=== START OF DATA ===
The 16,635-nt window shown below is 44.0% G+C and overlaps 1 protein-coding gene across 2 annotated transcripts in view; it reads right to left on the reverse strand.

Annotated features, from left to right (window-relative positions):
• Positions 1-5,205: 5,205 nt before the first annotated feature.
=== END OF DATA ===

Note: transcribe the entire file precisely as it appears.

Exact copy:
The 16,635-nt window shown below is 44.0% G+C and overlaps 1 protein-coding gene across 2 annotated transcripts in view; it reads right to left on the reverse strand.

Annotated features, from left to right (window-relative positions):
• Positions 1-5,205: 5,205 nt before the first annotated feature.